IOU: The Debt Threat and Why We Must Defuse It Hardcover – 6 Sep 2004
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‘A searing critique…Noreena Hertz is angry – and wants you to get angry too.’ Observer
‘Cuts through the jargon and acronyms to show that the debt crisis is not just about money but about people, and its solutions are not about charity, but justice.’ Bono
'In this brave and provocative book Noreena Hertz weaves together a compelling argument against an unjust international order with a groundbreaking and empowering agenda for change. Something can be done to create a better and safer world for all of us. Everyone should read this book.'
Praise for ‘The Silent Takeover’:
‘Noreena Hertz’s The Silent Takeover is the most compelling description yet of the new world and what it means, and a call to arms to every citizen to reassert an idea of the public realm.’ Will Hutton
‘Noreena Hertz is one of the world’s leading young thinkers.’ Observer
About the Author
In 2001 Noreena Hertz was voted one of the 'Best Young British' in the New Statesman. She is currently Associate Director at the Centre for International Business and Management at Cambridge University. With the critically acclaimed publication of ‘The Silent Takeover’ and ‘IOU’ she has become recognised as a leading expert on economic globalization. Her op ed pieces have appeared in the Observer, the Guardian and the Financial Times. Her television and radio appearances include Question Time, Newsnight, Start the Week and The World at One, amongst others, and she has been profiled in numerous publications. Noreena also regularly takes part in debates and panels with leading public figures.
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Top Customer Reviews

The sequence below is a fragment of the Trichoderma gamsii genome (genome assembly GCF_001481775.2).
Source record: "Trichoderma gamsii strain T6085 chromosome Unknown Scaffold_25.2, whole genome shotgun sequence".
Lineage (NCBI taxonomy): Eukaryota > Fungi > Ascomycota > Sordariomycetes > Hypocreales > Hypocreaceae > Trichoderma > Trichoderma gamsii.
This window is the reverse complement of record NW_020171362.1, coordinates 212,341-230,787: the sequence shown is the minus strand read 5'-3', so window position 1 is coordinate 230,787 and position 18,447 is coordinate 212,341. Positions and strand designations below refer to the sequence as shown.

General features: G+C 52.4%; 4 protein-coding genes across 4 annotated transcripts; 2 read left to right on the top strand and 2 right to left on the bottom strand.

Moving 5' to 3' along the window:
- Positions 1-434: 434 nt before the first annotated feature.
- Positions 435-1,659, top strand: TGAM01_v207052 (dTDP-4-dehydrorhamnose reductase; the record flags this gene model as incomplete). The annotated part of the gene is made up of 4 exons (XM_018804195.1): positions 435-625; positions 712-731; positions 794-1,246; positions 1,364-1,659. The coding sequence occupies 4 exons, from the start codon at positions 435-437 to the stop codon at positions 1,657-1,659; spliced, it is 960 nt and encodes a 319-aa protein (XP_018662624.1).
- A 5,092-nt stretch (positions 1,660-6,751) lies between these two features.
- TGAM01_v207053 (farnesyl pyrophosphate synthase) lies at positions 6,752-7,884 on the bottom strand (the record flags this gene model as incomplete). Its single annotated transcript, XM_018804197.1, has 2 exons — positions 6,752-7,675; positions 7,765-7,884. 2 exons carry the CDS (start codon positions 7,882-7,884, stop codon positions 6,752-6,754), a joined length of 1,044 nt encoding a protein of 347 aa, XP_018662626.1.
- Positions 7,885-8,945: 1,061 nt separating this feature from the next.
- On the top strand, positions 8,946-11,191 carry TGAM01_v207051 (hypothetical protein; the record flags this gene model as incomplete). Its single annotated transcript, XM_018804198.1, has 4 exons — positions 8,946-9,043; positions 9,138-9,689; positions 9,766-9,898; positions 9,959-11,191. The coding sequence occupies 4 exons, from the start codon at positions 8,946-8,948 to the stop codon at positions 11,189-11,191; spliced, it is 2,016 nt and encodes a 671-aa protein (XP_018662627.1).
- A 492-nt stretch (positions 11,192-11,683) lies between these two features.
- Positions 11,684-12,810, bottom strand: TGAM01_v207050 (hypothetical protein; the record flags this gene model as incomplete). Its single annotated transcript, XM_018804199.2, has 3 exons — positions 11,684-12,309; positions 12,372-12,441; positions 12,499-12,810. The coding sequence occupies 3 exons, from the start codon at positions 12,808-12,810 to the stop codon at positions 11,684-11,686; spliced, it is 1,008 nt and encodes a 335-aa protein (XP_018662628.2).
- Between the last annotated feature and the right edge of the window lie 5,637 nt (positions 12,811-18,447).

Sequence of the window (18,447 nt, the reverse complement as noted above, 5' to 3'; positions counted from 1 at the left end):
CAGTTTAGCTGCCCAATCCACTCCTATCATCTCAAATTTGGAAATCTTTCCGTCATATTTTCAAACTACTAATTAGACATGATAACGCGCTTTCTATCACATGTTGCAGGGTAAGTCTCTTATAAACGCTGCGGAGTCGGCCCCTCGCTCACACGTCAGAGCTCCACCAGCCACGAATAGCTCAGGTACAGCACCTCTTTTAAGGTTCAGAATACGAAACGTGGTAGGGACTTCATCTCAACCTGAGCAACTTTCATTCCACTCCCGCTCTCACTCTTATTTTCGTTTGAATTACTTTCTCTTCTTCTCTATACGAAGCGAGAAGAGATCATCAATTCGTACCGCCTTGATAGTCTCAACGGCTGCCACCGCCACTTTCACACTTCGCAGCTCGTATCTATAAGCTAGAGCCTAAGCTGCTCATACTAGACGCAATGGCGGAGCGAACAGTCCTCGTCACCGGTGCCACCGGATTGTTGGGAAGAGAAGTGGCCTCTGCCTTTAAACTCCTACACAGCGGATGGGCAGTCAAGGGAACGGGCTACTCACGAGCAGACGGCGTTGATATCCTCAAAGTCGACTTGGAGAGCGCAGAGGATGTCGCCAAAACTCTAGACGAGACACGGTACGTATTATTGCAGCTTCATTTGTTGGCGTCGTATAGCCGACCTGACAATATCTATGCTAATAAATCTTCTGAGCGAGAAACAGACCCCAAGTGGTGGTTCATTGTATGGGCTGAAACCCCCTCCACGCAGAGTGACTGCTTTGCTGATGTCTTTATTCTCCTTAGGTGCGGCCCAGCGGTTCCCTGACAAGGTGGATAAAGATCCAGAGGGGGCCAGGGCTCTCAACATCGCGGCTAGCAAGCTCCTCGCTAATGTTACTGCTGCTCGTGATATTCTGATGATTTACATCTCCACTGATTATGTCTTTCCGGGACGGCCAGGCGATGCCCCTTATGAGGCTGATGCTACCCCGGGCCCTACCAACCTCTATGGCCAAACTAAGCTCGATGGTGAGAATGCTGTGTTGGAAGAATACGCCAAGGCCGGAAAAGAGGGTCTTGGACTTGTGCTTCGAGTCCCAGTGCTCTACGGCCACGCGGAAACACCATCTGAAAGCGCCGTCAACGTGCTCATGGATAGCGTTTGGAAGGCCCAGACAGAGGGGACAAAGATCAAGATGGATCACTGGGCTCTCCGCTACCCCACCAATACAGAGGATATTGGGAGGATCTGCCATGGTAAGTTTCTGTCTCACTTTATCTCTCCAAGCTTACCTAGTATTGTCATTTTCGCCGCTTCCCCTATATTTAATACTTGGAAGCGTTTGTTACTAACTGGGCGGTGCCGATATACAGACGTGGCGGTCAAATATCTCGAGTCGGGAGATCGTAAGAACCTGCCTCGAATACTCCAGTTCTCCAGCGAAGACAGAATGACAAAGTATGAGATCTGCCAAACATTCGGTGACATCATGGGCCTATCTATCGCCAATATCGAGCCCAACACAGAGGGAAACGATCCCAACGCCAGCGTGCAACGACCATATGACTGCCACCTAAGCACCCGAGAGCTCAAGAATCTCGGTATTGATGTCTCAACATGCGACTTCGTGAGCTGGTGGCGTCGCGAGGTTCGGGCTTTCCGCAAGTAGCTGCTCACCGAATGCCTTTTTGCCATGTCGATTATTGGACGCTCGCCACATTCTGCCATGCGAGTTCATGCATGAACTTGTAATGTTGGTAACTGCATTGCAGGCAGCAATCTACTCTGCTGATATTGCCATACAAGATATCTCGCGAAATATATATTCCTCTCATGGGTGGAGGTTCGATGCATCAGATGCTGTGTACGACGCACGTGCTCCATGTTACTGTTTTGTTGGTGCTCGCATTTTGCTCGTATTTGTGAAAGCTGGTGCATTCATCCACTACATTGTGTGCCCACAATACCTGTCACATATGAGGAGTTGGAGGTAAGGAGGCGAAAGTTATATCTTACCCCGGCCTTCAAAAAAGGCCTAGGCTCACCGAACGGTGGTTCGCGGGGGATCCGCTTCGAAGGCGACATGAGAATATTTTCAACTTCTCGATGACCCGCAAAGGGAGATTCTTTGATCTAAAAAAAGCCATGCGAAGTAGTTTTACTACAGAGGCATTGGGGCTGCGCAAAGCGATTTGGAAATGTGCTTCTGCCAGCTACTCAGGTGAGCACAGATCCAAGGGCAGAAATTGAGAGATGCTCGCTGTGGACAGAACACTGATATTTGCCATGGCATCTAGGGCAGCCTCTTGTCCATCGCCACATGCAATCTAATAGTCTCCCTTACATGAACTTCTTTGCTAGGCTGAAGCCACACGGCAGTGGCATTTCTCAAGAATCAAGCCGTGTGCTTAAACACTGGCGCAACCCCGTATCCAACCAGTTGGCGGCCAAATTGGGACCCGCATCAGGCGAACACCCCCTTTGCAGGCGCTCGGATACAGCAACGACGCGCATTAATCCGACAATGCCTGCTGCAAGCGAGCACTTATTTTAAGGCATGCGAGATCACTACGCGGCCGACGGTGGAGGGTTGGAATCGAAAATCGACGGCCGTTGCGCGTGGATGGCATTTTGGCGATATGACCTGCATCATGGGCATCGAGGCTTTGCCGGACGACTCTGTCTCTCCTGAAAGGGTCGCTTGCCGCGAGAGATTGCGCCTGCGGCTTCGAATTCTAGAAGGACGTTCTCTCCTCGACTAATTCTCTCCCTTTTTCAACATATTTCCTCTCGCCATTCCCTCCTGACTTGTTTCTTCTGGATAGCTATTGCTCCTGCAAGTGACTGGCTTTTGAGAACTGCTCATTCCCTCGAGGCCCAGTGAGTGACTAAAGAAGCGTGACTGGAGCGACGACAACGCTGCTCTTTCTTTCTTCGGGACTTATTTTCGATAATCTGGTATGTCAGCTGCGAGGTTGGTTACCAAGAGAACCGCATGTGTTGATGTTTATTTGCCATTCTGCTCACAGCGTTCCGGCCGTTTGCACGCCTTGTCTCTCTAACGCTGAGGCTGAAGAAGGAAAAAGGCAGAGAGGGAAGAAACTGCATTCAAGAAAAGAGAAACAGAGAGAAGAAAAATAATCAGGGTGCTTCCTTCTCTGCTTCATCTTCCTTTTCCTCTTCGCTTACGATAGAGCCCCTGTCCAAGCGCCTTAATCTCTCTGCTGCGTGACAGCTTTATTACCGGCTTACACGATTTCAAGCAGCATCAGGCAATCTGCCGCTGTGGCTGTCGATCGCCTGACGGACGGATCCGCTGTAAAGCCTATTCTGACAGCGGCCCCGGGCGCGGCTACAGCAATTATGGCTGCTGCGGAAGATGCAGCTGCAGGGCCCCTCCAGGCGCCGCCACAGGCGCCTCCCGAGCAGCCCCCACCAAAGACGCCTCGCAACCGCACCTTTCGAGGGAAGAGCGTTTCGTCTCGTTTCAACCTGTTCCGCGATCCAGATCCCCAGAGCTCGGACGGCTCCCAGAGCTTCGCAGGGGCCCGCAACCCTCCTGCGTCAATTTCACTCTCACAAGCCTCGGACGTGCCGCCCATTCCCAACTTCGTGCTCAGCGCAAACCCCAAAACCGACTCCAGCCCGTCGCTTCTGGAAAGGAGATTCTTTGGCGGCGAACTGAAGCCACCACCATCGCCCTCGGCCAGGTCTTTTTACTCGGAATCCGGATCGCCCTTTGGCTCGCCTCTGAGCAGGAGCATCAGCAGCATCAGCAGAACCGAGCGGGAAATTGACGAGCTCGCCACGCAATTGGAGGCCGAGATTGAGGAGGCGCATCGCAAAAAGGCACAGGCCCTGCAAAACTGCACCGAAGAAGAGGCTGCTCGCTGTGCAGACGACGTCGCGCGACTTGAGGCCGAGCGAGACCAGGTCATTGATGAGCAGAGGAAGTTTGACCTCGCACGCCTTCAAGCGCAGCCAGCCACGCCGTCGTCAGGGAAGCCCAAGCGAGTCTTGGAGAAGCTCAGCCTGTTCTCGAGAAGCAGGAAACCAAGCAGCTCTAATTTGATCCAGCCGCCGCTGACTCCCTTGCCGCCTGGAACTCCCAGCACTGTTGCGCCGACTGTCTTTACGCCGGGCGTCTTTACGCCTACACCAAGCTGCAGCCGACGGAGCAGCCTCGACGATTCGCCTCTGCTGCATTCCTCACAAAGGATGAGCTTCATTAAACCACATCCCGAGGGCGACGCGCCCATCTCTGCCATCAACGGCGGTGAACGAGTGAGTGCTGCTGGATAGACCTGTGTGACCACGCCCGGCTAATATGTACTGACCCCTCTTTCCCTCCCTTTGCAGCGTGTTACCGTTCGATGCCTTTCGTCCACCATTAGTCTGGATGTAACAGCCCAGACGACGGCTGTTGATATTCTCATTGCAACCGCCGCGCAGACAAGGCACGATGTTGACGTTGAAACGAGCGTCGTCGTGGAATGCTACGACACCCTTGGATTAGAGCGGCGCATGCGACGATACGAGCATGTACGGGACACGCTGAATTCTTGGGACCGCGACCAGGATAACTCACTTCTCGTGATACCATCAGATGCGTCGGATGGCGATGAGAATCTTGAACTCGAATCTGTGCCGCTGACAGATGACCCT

Noreena Hertz manages to convey the complex subject of Third World Debt with such effortless elegance that one is left wondering why the world's richest counties cannot see the wood for the trees.
Perhaps the real question though is why debt ever fell out of public consciousness. The book questions this along with the complex politics lurking behind the debt issue. And it makes the issue very, very current.
Whether your politics swing to the right or the left, I highly recommend this work. It is an accessible and compelling read - a mystery story based on fact, with a solution as brilliant as it is simple.
IOU is a useful overview of debt, of where it came from and how it came to be - lending the absolute maximum to the developing world has been a very profitable strategy. The crippling debt may look like a terrible mistake now, but it was and remains entirely deliberate, with richer countries and banks aggressively touting loans, and reaping the rewards.
Hertz' account of the various chapters of lending, first governments, then banks flush with dollars from the 1970s oil crisis, and then the IMF, captures all the complexity of the issue without making it overly dense. She also unpacks the potential consequences of the debt problem, both for the developing world as it struggles to keep up payments, but also what happens in the developed world when a country defaults. Suffice to say that with commodity prices rising and debt becoming increasingly painful, the problem is getting worse, not better.
Fortunately, the last chapters deal with solutions, and there are some. The scale of international cooperation is daunting, but there are precedents and possibilities. All that's missing, like so many of these things, is the will to act.
Anyway, this is a rather right on, trendy and 'hip' take on a serious topic that nevertheless does indeed deserve attention.
Most Recent Customer Reviews
This really is a must read for anyone who wants to be informed about global issues. Noreena Hertz does a great job of making an extremely complex subject understandable. Read morePublished on 22 Jun. 2006 by Heather Ohly
Noreena Hertz's basic principle is that the rights of creditors do not stand above fundamental human rights. Read morePublished on 20 Oct. 2005 by Luc REYNAERT
Few exhortations to action manage to blend a detailed objective analysis of the facts; a practical, well thought-out agenda for change; and the true passion that comes of moral... Read morePublished on 26 Oct. 2004 by Vincent T